When you are getting started in Weka, you may feel overwhelmed.

There are so many datasets, so many filters and so many algorithms to choose from.

There is too much choice. There are too many things you could be doing.

Structured process is key.

I have talked about process and the need for tasks like spot checking algorithms to overcome the overwhelm and start learning useful things about your problem. In this post I want to give you a simplified version of this process that you can use to practice applied machine learning.

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## Problem Solving Template

This template a streamlined process that focuses on learning about the problem, a good solution, and doing so very quickly.

It is organized into the six-steps of applied machine learning. Each step is broken down into specific questions for you to answer by using the Weka Explorer and the Weka Experimenter graphical user interfaces.

The six-steps of the process and their objectives are as follows:

- Problem Definition
- Data Analysis
- Data Preparation
- Evaluate Algorithms
- Improve Results
- Present Results

In the following sections I will summarize the key questions to answers for each step of the process. You might like to print out these questions or copy them into a document to create your own template document.

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## 1. Problem Definition

The objective of the problem definition is to understand and clearly describe the problem that is being solved.

### Problem Description

- What is an informal description of the problem?
- What is a formal description of the problem?
- What assumptions do you have about the problem?

### Provided Data

- What constraints were imposed to select the data?
- Define each attribute in the provided dataset.

## 2. Data Analysis

The objective of data analysis is to understand the information available that will be used to develop a model.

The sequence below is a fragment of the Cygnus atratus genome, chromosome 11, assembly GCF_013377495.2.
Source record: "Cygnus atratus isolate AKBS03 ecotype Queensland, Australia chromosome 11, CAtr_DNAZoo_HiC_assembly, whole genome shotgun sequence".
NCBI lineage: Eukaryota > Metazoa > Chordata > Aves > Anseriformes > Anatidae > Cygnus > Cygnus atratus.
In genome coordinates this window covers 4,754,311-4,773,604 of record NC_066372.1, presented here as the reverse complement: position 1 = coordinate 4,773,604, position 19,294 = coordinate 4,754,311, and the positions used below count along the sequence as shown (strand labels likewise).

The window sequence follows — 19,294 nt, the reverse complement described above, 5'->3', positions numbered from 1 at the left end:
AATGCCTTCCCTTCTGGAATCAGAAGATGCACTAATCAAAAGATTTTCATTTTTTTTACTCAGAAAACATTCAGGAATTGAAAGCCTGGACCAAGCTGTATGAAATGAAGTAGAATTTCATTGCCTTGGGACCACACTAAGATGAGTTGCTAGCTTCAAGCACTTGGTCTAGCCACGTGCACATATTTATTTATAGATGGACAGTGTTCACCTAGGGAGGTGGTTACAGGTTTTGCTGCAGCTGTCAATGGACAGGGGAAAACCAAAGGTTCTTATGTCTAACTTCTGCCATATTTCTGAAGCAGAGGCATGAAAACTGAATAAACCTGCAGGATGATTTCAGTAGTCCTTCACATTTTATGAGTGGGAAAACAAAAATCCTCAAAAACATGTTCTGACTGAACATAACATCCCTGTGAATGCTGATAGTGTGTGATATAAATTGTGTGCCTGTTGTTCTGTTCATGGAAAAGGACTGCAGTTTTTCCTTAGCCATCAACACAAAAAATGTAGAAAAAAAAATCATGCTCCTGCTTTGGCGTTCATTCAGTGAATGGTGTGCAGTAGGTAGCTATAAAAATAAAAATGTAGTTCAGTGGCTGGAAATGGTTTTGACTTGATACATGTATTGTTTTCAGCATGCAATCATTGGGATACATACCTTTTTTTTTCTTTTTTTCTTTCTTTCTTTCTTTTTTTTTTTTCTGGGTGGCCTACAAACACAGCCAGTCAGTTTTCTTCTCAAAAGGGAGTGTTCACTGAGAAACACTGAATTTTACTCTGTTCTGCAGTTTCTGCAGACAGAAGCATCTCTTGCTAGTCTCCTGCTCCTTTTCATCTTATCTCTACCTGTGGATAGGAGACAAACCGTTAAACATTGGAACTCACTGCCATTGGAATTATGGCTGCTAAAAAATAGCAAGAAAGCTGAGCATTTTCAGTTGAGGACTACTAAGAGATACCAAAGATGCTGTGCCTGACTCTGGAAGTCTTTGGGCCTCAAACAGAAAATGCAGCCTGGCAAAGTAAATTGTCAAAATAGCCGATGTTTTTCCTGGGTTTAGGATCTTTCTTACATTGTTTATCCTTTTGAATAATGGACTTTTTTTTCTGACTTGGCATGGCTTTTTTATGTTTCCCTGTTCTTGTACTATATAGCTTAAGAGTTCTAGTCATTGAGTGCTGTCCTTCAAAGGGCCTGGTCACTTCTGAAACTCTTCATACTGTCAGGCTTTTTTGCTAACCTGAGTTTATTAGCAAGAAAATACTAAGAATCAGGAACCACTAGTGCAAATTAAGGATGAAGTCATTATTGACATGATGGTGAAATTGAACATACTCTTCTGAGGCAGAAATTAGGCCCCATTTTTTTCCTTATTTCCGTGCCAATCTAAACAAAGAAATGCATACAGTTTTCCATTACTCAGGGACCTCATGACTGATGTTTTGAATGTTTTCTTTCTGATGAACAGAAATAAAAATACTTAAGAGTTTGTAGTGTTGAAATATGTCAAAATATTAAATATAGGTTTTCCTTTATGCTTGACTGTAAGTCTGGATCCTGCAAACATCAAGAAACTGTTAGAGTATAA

- What data types are the attributes?
- Are there missing or corrupted values?
- Review the distributions of the attributes, what do you notice?
- Review the distributions of the class values, what do you notice?
- Review the attribute distributions with class values in the histograms, what do you notice?
- Review pairwise scatter plots of attributes, what do you notice?

## 3. Data Preparation

The objective of data preparation is to discover and expose the structure in the dataset.

- Normalize the dataset
- Standardize the dataset
- Square the dataset
- Discretize attributes (if integer)
- Remove and/or replace missing values (if present)
- Create transforms of the dataset to test assumptions raised in the Problem Definition

## 4. Evaluate Algorithms

The objective of evaluating algorithms is to develop a test harness and baseline accuracy from which to improve.

- Explore different classification algorithms
- Design and run a spot-check experiment
- Review and interpret the algorithm rankings
- Review and interpret the algorithm accuracy
- Repeat process as needed

## 5. Improve Results

The objective of improving the results is to leverage results to develop more accurate models.

### Algorithm Tuning

- Explore different algorithm configurations
- Design and run a algorithm tuning experiment
- Review and interpret the algorithm rankings
- Review and interpret the algorithm accuracy
- Repeat process as needed

### Ensemble Methods

- Explore different ensemble methods
- Design and run a algorithm ensemble experiment
- Review and interpret the ensemble rankings
- Review and interpret the ensemble accuracy
- Repeat process as needed
- Can you improve results with other meta algorithms, such as thresholding?
- Can you improve results by using other algorithms in the same family as algorithms that are performing well?

## 6. Present Results

The objective of presenting the results is to describe problem and solution so that it can be understood by third parties.

Complete the following section to summarize the problem and solution.

- What is the Problem?
- What is the Solution?
- What were the Findings?
- What are the Limitations?
- What are the Conclusions?

## How To Use

There are a number of interesting datasets in the “*data*” directory of the Weka installation. There are also many datasets on the UCI machine learning repository that you can download and work on.

Select a problem and work through it using this template. You will be surprised at how much you learn and how much a structured process like this can help to keep you focused.

## Summary

In this post you learned about a structured template for working the process of applied machine learning. This template can be printed and used step-by-step to work through a problem in the Weka Machine Learning Workbench.

Answering the specific questions in each step of the template will quickly build up a deeper understanding of the problem and your solution to it, as it unfolds. This is invaluable, like a scientists notebook in the lab.

Good and useful process, Jason. Thanks for sharing.

Thanks.